It was over a year ago now, worlds away it seems, a distinct element of my life, during rehearsals for Framing Harmony, the play I'd written for the ACU Alive arts showcase. Behind the curtain with Harmony, waiting for our classroom scene as the music played along, she began to carelessly read out aloud from one of the science books I'd brought along as a prop - advanced anthropology I think it was, really old. Curiously made me think of a strange piece of music I'd heard not too long before during the end credits of the film Human Nature, written by Charlie Kaufman - she hadn't seen it though - orchestral backing with a clinical, almost haunting, female voiceover, reading what at first I passed off as nonsensical, perhaps fragments from some old text book.
I really enjoyed the film the first time I saw it, though I could see why some may not have liked it at much as Being John Malkovich or the later, Adaptation. Last night I saw it once more, noticing that for the dvd menus, they had chosen the very same music, and after hearing it again, I decided upon a little investigation.
The first section, as I found out, was a little harder to find than the second, as it appears on the web in a different old English translation from that which is presented in the film. Turns out it's from the epistemological writings of William of Ockham, and it seems to read as follows:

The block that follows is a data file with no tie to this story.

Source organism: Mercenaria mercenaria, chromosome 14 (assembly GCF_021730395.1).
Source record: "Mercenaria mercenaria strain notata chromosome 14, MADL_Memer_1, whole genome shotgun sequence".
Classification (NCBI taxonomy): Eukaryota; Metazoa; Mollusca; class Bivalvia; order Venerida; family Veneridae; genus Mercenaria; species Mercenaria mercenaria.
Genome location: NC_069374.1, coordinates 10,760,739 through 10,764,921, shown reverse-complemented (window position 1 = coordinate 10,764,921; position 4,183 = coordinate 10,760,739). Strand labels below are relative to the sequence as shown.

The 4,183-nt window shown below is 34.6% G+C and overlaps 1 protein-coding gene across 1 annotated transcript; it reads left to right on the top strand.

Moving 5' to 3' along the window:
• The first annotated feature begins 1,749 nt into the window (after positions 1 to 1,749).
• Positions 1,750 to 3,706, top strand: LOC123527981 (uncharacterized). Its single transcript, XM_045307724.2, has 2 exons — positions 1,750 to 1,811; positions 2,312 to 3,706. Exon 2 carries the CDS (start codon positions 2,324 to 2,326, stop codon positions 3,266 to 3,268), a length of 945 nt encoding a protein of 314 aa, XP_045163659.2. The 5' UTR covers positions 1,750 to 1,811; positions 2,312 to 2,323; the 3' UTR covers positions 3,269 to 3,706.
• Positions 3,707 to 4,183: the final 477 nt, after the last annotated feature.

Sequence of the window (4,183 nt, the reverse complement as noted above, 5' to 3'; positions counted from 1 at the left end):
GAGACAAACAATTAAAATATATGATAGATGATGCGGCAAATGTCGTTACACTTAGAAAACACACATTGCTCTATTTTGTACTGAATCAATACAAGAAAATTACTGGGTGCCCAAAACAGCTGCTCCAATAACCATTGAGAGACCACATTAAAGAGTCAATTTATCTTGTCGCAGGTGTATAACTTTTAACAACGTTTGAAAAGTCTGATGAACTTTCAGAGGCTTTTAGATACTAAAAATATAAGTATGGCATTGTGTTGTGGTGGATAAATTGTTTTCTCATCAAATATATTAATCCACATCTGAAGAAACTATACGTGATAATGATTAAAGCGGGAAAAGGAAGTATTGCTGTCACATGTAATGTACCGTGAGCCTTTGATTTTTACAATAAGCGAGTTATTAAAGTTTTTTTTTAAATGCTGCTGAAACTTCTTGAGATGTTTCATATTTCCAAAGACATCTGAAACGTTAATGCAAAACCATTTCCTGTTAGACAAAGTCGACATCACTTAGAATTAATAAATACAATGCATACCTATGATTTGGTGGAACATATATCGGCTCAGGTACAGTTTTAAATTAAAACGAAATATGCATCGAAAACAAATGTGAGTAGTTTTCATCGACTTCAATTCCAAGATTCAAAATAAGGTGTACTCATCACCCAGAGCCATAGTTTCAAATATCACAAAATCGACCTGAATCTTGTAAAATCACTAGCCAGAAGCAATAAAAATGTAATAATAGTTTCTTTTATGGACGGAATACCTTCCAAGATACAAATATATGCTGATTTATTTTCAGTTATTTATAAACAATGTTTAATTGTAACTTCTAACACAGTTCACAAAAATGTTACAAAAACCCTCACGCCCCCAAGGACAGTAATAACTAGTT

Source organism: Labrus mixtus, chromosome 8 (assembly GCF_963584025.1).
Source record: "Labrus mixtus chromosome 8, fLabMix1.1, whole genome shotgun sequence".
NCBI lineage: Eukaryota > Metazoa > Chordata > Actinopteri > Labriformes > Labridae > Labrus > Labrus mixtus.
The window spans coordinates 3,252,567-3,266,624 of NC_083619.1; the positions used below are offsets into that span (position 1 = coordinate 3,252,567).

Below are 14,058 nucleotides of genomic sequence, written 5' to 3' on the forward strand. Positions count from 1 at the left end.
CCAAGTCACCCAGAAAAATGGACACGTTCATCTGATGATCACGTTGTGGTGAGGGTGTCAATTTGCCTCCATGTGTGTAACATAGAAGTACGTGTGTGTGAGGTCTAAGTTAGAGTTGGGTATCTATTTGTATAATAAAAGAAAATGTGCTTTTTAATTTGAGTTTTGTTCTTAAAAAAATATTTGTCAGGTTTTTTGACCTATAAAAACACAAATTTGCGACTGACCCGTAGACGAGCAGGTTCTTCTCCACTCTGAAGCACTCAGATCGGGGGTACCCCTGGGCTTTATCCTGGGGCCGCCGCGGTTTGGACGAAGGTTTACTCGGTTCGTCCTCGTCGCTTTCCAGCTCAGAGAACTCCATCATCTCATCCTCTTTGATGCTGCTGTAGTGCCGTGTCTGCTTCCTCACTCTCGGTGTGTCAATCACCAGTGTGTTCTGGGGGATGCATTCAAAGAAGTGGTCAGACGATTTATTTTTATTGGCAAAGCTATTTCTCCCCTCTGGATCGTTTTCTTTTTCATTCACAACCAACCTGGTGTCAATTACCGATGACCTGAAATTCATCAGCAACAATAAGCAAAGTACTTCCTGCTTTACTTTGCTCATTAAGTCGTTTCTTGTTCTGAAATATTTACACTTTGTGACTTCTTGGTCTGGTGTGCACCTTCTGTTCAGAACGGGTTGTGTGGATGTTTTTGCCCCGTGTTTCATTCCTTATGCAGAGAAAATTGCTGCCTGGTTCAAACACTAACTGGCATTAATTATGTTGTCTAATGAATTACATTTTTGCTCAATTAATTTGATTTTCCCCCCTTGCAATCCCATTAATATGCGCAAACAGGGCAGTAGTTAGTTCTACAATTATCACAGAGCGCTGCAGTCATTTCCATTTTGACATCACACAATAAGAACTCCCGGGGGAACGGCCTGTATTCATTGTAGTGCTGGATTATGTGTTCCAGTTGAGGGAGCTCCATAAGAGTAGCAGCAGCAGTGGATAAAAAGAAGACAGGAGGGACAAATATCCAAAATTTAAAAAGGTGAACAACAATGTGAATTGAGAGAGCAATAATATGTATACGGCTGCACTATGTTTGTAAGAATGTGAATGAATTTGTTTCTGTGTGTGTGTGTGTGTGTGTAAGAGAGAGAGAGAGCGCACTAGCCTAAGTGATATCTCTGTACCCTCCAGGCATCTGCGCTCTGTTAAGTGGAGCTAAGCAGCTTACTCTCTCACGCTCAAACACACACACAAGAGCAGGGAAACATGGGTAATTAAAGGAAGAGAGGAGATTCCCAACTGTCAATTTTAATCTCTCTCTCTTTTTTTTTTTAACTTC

"When some things are known of which the one inheres in the other or is locally distant from the other or is related in some way to the other, the mind straight away knows by virtue of that simple apprehension of both things, whether a thing inheres or does not inhere, whether it is distant or not and so with other contingent truths and in general every simple apprehension of a term or of terms, that is of a thing or things by means of which some contingent truths, especially concerning the present, can now be known."
The second part is from Francis Bacon's Novum Organum: Aphorisms concerning The Interpretation of Nature and the Kingdom of Man. Aphorism one hundred and six or CVI in roman numerals goes something like this:
"In establishing axioms by this kind of induction, we must also examine and try whether the axiom so established be framed to the measure of those particulars only from which it is derived, or whether it be larger and wider. And if it be larger and wider, we must observe whether by indicating to us new particulars it confirm that wideness and largeness as by a collateral security, that we may not either stick fast in things already known, or loosely grasp at shadows and abstract forms, not at things solid and realised in matter."
I imagine the one in charge of voicing these orphaned fragments of physical philosophy on film, their stories, if they truly understood what these men, long departed, were attempting to convey, if anyone really could. I imagine those who originally penned these words, meticulously thought out so long ago, grasping at shadows for survival - human nature really - if, in the end, they perceived their writings as components of a whole.
"To use the vernacular, I wanted me some of that"